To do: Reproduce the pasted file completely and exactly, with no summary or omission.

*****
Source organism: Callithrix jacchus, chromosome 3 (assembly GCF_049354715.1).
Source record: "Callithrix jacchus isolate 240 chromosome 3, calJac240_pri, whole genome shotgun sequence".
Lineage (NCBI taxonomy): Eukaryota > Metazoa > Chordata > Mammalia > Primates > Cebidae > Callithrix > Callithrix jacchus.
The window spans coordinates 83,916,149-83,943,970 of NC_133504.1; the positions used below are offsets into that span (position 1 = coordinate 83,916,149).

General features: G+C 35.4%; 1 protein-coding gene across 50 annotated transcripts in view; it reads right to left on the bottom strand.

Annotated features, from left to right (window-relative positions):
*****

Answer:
Source organism: Callithrix jacchus, chromosome 3 (assembly GCF_049354715.1).
Source record: "Callithrix jacchus isolate 240 chromosome 3, calJac240_pri, whole genome shotgun sequence".
Lineage (NCBI taxonomy): Eukaryota > Metazoa > Chordata > Mammalia > Primates > Cebidae > Callithrix > Callithrix jacchus.
The window spans coordinates 83,916,149-83,943,970 of NC_133504.1; the positions used below are offsets into that span (position 1 = coordinate 83,916,149).

General features: G+C 35.4%; 1 protein-coding gene across 50 annotated transcripts in view; it reads right to left on the bottom strand.

Annotated features, from left to right (window-relative positions):